Fans of writer/director Christopher Nolan are not strangers to bent time, trippy constructs in physics, or highbrow filmmaking. Being a fan myself, I’ve loved all the elements we’ve grown to expect and enjoy in Nolan movies, beginning with Momento, and reaching its zenith with Interstellar. His new release Tenet has all those, and for a film that, as always with Nolan, uses practical effects and performers in real locations instead of blue screens, it is a technical and visual marvel. Unfortunately, all that wizardry can’t make up for the lack of character development and mental gymnastics required to buy into and stick with the story.
The word tenet is a palindrome, which is a clue I won’t elaborate on about the plot, but suffice to say there is a circularity to it, that fascinates a little and confounds a lot. The story involves a CIA agent (John David Washington) only ever referred to as “The Protagonist”, who finds himself working in a top secret organization called Tenet, and their whole raison d’être is to save the world from annihilation. The world apocalypse might come from a Russian oligarch with a galloping case of malignant narcissism and megalomania named Andrei Sator (Kenneth Branagh) who has discovered a dangerous way to mess with time. The Protagonist gets help from English operative Neil (Robert Pattinson) and finds entanglements in Kat (Elizabeth Debicki), Sator’s emotionally damaged wife. There are several other players in the story that allow memorable but fleeting supporting performances by Clémence Poésy, Michael Caine, and Aaron Taylor-Johnson.
It is in the performances and jaw-dropping real effects-laden set pieces that Tenet most succeeds. Though there are no characters that reveal any true depth, Washington proves he is more than able as a lead, dancing back and forth between the necessary bravado and struggles of conscience that connect audiences with The Protagonist. The irony that a Black man stars in a film where nearly everyone else is both named and white should not escape viewers. The easy way Pattinson and Washington interact opportune rare moments of humor, but it is the two of them together onscreen that will, in part, keep your interest. Debicki has great presence as the emotional anchor of the film, but that aspect of the story, though central, seems superfluous. Surely Nolan could have found a better representation of humanity than he offers with her part of the plot.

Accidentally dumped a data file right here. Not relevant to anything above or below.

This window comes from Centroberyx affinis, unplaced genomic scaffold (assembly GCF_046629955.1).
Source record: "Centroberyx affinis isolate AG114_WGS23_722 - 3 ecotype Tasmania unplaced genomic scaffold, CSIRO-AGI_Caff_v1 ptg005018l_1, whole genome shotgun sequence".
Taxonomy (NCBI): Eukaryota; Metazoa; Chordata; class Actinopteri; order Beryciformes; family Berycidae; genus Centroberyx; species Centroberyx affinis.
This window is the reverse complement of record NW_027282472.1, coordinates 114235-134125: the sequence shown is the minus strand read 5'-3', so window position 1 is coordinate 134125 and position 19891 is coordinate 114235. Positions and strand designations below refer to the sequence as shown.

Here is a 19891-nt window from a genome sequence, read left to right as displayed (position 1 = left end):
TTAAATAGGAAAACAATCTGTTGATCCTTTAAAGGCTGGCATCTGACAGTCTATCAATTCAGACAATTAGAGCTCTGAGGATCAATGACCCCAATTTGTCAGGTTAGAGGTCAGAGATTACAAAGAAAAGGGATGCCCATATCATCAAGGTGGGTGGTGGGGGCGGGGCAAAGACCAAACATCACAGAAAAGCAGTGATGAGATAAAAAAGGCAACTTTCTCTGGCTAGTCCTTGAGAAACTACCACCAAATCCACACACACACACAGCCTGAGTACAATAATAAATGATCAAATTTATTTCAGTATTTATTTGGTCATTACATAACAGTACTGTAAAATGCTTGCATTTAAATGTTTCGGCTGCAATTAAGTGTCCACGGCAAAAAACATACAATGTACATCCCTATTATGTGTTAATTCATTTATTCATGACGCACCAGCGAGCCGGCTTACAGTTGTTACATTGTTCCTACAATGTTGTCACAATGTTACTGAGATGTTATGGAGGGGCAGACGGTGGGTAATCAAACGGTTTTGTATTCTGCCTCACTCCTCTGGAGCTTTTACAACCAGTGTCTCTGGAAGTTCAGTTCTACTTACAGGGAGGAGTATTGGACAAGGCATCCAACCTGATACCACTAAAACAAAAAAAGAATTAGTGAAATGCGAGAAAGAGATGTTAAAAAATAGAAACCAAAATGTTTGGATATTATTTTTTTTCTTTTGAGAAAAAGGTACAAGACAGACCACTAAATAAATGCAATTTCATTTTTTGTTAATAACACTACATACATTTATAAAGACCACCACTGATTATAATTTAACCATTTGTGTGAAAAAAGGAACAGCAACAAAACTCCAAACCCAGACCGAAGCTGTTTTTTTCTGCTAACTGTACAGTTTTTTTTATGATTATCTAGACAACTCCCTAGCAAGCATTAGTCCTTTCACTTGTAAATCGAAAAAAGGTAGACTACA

The action sequences are a thing of glory, as should be expected with a Nolan film, but these outdo even his most ambitious work to date. To explain what makes them so fascinating and impressive would be to give away plot points, so I’ll just say if you commit to seeing the movie, those scenes will be your payoff. Note, however, that they must be seen on a very large screen to do them justice.
What fails in Tenet is the lack of any real stakes. Even for a film that is centered on the potential end of everything, including mankind and all that has ever existed, it’s still unlikely viewers will feel attached or connected to what The Protagonist and his crew are up against. The reason and the method of said apocalypse are both so esoteric, so theoretical that they almost exist in another universe. We want to care, we just don’t. We’re all too busy being confused or working to keep up with the plot twists folding in on themselves, not unlike the buildings in Inception. Also, there’s the problem of the villain. We don’t care about him, either.
I’m sure there are plenty of bearded redheads that are real-life super villains. After all, history believed us to be witches marked by the devil. In Eastern Europe, redheaded babies were often killed at birth. That being said, Kenneth Branagh as billionaire Russian arms dealer and enthusiastic wife beater Andrei Sator is the worst possible casting gaffe. Given one of the most famous acting techniques was invented by Stanislavski, a RUSSIAN, are there really no Russian actors who could have played this role? I have seen great performances by Branagh, but this is not one of them. Even his withering glares, stage-whispered threats, and the pervasive ennui with which he infuses his character don’t add up to someone many will believe could hold the fate of the world in his hands.
This year has been quite a trial for Nolan, I’m sure. The release of Tenet has been delayed repeatedly, and no doubt he loves this film as much as he does all his releases. Like so many suffering from the economic devastation the pandemic has brought, he doesn’t deserve for his film, his art, to be released with a whimper. At least, though, it’s this film that’s taking a hit, and not Inception or Interstellar, which are both masterworks. Nolan ‘stans’, go if you must, and enjoy Tenet for what it is, and look to John David Washington’s next starring role, where he’ll truly shine.
2 1/2 our of 5 stars.